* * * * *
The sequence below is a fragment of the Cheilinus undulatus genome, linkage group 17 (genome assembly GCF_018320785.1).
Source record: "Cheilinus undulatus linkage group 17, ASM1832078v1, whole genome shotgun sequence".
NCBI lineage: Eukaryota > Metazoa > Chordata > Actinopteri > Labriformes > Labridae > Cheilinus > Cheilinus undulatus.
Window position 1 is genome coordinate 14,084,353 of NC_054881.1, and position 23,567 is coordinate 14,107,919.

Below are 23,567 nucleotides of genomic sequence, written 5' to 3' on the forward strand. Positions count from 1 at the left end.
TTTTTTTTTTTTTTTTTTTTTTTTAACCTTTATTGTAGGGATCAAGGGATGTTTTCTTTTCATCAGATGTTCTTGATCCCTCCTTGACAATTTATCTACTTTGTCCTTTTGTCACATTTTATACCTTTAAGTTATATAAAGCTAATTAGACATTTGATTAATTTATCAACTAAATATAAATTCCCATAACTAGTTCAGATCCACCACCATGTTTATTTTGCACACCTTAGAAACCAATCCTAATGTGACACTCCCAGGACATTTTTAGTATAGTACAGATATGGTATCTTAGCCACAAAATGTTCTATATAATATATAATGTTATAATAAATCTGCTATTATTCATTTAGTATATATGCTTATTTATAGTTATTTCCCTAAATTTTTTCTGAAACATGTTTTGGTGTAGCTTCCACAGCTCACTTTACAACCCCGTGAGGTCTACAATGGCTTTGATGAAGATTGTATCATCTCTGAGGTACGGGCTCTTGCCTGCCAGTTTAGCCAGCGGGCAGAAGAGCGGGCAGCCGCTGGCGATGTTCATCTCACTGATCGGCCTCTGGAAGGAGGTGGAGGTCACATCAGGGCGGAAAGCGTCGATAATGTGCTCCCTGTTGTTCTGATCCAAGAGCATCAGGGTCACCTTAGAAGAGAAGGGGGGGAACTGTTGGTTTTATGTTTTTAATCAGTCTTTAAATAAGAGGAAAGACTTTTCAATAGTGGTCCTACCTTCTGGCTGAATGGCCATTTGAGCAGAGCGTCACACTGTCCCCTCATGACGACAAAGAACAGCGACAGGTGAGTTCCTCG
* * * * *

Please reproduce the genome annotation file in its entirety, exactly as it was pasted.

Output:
The sequence below is a fragment of the Cheilinus undulatus genome, linkage group 17 (genome assembly GCF_018320785.1).
Source record: "Cheilinus undulatus linkage group 17, ASM1832078v1, whole genome shotgun sequence".
NCBI lineage: Eukaryota > Metazoa > Chordata > Actinopteri > Labriformes > Labridae > Cheilinus > Cheilinus undulatus.
Window position 1 is genome coordinate 14,084,353 of NC_054881.1, and position 23,567 is coordinate 14,107,919.

Below are 23,567 nucleotides of genomic sequence, written 5' to 3' on the forward strand. Positions count from 1 at the left end.
TTTTTTTTTTTTTTTTTTTTTTTTAACCTTTATTGTAGGGATCAAGGGATGTTTTCTTTTCATCAGATGTTCTTGATCCCTCCTTGACAATTTATCTACTTTGTCCTTTTGTCACATTTTATACCTTTAAGTTATATAAAGCTAATTAGACATTTGATTAATTTATCAACTAAATATAAATTCCCATAACTAGTTCAGATCCACCACCATGTTTATTTTGCACACCTTAGAAACCAATCCTAATGTGACACTCCCAGGACATTTTTAGTATAGTACAGATATGGTATCTTAGCCACAAAATGTTCTATATAATATATAATGTTATAATAAATCTGCTATTATTCATTTAGTATATATGCTTATTTATAGTTATTTCCCTAAATTTTTTCTGAAACATGTTTTGGTGTAGCTTCCACAGCTCACTTTACAACCCCGTGAGGTCTACAATGGCTTTGATGAAGATTGTATCATCTCTGAGGTACGGGCTCTTGCCTGCCAGTTTAGCCAGCGGGCAGAAGAGCGGGCAGCCGCTGGCGATGTTCATCTCACTGATCGGCCTCTGGAAGGAGGTGGAGGTCACATCAGGGCGGAAAGCGTCGATAATGTGCTCCCTGTTGTTCTGATCCAAGAGCATCAGGGTCACCTTAGAAGAGAAGGGGGGGAACTGTTGGTTTTATGTTTTTAATCAGTCTTTAAATAAGAGGAAAGACTTTTCAATAGTGGTCCTACCTTCTGGCTGAATGGCCATTTGAGCAGAGCGTCACACTGTCCCCTCATGACGACAAAGAACAGCGACAGGTGAGTTCCTCG